Shares of European telecom giant Vodafone Group PLC (VOD -0.33%) are up 8.6% as of 12:45 p.m. EST after the U.K. cell service provider released semiannual financial results for the first half of fiscal 2018 this morning.
Reporting in euros (one euro is currently worth $1.13), Vodafone stated that it took in 21.8 billion euros in revenue in H1 2018, but lost 7.8 billion euros "primarily due to a loss on the disposal of Vodafone India."
Sales were down 5.5% year over year, and the company's reported loss reversed a 2 billion euro profit earned in last year's H1.
Investors don't ordinarily cheer company "earnings" reports that primarily feature losses. So why are they treating Vodafone's results differently today?
Well, not all the news was bad. For one thing, while "earnings" may have been negative, free cash flow was not. In fact, Vodafone reported 566 million euros in positive free cash flow in the first half, a 36% increase over last year's cash haul.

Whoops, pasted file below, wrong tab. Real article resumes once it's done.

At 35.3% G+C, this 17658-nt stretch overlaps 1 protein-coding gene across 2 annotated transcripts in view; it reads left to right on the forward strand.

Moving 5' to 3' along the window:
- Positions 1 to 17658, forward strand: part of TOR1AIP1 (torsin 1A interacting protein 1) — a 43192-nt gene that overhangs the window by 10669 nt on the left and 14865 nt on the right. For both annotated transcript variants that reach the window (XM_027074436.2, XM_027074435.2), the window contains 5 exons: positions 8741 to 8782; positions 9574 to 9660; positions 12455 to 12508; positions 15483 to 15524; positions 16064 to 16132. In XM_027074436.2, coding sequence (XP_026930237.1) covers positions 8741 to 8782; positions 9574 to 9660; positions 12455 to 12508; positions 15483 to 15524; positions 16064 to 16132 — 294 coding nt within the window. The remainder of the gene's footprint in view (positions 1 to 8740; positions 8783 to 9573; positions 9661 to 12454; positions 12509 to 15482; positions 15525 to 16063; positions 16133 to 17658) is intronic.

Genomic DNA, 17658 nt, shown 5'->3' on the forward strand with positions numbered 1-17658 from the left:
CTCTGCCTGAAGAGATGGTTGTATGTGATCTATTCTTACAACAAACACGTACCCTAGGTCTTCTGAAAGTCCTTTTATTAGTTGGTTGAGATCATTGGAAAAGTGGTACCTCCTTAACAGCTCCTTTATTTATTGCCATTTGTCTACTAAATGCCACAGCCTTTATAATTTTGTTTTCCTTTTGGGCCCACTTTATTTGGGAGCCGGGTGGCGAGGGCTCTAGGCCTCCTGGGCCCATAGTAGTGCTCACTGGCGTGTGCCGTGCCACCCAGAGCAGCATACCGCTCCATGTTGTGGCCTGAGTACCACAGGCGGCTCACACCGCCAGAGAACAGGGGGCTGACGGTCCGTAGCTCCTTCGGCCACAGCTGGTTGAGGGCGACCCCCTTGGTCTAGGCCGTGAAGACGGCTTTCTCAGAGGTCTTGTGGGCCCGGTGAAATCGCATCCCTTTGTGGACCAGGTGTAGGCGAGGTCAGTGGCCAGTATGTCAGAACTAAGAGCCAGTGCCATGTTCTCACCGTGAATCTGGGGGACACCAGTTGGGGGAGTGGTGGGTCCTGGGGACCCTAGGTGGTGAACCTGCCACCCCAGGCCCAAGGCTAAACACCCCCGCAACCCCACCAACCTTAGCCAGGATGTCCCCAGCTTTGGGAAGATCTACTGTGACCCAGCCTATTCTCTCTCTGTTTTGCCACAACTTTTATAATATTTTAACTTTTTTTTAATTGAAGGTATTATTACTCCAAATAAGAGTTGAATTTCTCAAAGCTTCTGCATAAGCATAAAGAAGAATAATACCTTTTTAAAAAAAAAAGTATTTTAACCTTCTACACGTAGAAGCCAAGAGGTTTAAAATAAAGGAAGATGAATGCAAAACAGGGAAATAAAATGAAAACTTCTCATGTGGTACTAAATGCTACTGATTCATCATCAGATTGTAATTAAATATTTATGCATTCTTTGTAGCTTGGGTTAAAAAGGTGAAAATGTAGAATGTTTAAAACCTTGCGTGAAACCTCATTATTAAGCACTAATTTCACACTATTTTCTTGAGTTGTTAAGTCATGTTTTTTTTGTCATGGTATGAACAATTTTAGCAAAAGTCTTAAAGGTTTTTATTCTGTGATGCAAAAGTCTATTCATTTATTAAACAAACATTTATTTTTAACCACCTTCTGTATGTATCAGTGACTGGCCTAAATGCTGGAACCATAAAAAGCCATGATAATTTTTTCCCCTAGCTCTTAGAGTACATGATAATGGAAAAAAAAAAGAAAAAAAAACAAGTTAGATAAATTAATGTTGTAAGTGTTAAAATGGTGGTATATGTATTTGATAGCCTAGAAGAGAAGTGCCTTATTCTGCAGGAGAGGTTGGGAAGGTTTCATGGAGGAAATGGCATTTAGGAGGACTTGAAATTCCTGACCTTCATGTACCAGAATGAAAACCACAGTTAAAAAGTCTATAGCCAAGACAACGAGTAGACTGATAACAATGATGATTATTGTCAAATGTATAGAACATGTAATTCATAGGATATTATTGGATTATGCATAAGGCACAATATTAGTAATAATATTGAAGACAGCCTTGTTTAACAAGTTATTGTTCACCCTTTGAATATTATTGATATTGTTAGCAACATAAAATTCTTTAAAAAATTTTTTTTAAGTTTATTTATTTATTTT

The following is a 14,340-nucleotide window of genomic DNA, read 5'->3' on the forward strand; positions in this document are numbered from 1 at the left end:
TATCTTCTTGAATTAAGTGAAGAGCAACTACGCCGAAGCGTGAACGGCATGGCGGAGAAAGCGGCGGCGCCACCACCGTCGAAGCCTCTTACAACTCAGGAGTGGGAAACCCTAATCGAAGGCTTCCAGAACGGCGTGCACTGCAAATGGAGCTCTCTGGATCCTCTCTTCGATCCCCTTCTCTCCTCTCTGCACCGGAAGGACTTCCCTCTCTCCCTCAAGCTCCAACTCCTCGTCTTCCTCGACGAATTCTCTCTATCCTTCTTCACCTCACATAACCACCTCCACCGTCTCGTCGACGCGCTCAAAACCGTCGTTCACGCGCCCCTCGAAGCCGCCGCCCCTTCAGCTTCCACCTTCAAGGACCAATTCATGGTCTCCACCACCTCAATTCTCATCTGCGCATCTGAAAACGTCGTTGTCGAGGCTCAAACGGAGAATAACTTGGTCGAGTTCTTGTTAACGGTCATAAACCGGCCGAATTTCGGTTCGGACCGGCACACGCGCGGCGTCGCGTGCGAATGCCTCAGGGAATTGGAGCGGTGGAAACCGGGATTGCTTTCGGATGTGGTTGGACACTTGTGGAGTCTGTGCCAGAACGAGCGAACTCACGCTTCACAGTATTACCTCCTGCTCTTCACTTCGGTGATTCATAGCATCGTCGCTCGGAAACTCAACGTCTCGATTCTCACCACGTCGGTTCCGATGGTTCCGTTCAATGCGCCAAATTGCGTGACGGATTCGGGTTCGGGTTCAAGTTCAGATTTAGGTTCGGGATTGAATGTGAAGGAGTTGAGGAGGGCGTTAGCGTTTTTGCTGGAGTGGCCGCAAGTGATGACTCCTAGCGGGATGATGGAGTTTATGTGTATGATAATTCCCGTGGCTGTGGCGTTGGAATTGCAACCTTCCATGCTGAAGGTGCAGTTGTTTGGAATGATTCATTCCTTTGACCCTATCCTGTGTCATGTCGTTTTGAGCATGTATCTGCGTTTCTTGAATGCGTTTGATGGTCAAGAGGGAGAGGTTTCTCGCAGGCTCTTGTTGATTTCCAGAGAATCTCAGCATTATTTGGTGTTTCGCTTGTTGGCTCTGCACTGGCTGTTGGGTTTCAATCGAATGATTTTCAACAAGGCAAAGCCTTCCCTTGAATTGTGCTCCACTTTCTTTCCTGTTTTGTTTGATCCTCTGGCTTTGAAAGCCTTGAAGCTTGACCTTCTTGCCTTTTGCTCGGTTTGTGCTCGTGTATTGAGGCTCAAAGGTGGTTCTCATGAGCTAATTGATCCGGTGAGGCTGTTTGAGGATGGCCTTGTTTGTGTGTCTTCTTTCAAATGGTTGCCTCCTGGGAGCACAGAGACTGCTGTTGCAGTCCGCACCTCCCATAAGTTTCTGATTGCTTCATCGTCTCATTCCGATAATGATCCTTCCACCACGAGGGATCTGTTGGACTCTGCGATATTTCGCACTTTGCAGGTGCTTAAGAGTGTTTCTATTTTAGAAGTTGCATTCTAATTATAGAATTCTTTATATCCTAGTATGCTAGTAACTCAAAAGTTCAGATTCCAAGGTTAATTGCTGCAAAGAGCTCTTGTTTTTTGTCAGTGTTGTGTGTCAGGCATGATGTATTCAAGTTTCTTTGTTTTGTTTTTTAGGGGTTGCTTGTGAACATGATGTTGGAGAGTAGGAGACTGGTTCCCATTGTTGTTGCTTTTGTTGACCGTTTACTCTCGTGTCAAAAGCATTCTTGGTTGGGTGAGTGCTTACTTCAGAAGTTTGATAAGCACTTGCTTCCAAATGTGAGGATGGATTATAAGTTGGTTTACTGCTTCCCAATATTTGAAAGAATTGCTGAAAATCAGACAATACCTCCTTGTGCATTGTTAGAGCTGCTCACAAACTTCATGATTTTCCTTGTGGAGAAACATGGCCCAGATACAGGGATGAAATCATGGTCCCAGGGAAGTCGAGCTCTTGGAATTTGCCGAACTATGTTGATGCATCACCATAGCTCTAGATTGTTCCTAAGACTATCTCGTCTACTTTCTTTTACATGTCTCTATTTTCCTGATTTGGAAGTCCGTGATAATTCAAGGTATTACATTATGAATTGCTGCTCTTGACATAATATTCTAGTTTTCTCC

Vodafone also updated its guidance confirming and firming up its previous prediction of "underlying organic adjusted EBITDA growth" of 1% to 5%, and saying it now expects this EBITDA number to come in pretty close to 3%. Management also said it expects to generate "free cash flow (pre-spectrum)" in the neighborhood of 5.4 billion euros by the end of this year.
That number is up from Vodafone's previous prediction of 5.2 billion euros FCF. Granted, free cash flow "post-spectrum" -- i.e., after Vodafone has to shell out cash to buy capacity for all the data it will be sending over the airwaves -- is likely to be lower than that. But, still, investors have to be pleased to see that at least Vodafone's base FCF number is on the rise.